First you must be sure that there is some problem or need your organization wishes to address. For this purpose you can perform a kind of environmental analysis (SWOT, PERT, or whatever else you like) to identify all the internal, external and general factors that either positively, negatively or naturally affect the operational environment. Secondly, when the analysis is done, you just determine what factors cause a trouble to the organization, and then transform that trouble into a problem that your project needs to address. Remember the problem should be linked to the strategic context of your business; otherwise your project will do nothing to your company.
- Lack of Human Resources. Often it’s difficult to select and assign the right people with the right skills to the right roles and duties within a project. Many project initiation problems are linked to the selection and organization of project HR required to perform initiation activities. As much your project is complex as it’s harder for you to select and sort out the best candidates to the team. Here’s what I suggest on this point:
Before trying to recruit employees for your new project, why don’t you look at your organization’s personnel? perhaps you have all the necessary staff for your project. Doing so will help you 1) reduce recruitment costs and 2) be sure you have people available to the project. Meanwhile, you can search for external specialists. Anyway, remember you need to have:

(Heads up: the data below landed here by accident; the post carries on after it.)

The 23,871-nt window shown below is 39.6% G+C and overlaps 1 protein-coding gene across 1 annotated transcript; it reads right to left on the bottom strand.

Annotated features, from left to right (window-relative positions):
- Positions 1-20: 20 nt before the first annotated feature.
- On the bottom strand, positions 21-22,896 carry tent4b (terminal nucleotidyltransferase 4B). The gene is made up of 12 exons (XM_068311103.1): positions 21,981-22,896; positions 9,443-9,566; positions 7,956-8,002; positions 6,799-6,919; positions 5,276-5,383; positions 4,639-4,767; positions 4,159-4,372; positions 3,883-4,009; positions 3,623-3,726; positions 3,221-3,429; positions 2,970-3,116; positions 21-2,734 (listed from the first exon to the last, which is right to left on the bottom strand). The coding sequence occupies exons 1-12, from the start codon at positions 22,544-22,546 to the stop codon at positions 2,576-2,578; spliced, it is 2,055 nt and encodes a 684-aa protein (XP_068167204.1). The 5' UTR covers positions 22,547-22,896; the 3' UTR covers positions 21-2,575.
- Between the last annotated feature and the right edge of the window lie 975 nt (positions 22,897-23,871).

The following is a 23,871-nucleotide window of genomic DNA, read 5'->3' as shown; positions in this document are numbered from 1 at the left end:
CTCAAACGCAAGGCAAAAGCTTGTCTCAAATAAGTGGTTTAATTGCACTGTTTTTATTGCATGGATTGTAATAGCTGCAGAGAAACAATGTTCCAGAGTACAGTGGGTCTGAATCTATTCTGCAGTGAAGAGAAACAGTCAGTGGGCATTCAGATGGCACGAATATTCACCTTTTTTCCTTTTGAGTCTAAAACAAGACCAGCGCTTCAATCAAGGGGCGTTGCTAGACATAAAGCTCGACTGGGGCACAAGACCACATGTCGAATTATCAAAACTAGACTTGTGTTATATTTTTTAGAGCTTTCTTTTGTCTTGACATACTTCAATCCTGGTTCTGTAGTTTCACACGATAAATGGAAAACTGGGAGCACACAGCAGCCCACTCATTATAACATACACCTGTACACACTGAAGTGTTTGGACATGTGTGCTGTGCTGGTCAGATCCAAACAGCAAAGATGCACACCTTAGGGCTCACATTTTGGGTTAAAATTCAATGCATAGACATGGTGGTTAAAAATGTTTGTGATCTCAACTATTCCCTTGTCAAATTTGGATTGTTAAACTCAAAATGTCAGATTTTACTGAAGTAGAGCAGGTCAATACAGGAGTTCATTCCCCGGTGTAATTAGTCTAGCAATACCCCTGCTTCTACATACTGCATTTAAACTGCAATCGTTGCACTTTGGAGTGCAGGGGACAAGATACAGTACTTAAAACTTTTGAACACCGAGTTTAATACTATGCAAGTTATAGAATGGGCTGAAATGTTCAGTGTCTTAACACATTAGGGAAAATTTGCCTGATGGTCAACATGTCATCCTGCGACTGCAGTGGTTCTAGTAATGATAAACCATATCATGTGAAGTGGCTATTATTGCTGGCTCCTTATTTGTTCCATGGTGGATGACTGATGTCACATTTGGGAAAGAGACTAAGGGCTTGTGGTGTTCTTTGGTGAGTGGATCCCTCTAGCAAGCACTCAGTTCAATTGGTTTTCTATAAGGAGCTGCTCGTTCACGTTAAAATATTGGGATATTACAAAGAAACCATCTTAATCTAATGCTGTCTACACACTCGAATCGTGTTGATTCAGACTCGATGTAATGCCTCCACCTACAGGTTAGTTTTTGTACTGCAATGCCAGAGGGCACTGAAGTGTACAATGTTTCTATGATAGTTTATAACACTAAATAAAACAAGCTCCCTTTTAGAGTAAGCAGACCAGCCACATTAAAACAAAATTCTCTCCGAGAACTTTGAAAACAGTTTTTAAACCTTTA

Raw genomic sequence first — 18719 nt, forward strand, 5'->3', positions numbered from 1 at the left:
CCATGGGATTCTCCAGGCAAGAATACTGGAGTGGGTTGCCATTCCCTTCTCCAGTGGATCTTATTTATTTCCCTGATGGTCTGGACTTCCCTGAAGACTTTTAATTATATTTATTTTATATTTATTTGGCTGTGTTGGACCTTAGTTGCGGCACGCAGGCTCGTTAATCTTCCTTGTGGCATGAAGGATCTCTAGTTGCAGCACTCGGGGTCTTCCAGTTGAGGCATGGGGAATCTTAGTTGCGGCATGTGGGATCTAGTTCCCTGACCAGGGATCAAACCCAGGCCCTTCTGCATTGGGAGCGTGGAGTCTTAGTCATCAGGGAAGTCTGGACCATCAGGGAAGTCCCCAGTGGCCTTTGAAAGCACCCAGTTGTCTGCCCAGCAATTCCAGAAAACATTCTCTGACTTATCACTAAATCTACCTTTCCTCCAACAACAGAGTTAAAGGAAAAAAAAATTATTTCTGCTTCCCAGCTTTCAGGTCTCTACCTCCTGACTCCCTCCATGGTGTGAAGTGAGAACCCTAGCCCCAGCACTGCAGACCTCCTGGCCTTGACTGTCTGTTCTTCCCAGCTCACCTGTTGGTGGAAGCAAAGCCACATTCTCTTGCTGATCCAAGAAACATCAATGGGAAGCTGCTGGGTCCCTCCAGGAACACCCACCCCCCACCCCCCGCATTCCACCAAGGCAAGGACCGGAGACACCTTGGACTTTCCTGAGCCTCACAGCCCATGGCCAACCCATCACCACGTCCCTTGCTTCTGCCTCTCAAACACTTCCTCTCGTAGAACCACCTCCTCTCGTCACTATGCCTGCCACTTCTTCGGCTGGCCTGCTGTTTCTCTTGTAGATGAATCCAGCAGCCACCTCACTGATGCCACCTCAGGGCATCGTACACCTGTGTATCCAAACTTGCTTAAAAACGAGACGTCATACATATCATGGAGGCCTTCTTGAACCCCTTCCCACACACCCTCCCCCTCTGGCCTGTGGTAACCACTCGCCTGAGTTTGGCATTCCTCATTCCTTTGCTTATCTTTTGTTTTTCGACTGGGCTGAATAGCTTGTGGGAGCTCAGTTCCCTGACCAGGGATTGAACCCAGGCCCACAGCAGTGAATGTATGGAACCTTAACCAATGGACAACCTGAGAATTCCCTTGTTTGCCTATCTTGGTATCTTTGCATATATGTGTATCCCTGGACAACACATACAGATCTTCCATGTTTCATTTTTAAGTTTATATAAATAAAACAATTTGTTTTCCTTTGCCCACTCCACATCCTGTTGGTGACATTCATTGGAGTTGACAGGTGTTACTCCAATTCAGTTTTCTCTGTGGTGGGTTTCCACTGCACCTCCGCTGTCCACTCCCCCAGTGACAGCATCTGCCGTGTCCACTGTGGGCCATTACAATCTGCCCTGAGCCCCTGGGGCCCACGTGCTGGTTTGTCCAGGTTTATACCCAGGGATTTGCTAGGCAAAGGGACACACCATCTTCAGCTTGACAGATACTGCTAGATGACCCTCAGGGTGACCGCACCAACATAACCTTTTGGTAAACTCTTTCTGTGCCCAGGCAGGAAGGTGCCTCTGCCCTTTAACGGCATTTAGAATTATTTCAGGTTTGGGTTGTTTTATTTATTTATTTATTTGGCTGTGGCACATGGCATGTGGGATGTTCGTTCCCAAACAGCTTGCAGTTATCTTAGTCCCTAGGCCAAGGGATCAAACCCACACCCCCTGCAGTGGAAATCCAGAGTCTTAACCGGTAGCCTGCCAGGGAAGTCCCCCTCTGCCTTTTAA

- a clearly defined description of all jobs involved in your project
- a list of skill and knowledge requirements that you will use to match the best candidates to your project team
- a good management team which includes people who can provide necessary leadership and motivation to the project team
- No Stakeholder Support. Key stakeholders (those executives and business owners who have an interest in or affected by the success of your initiative) should provide backing to the project by authorizing project launch and making necessary investments. Stakeholders control the project funding so they are at the inception of your project, and it’s impossible to start the project without the support. Here’s what you can do to solve gain the necessary support: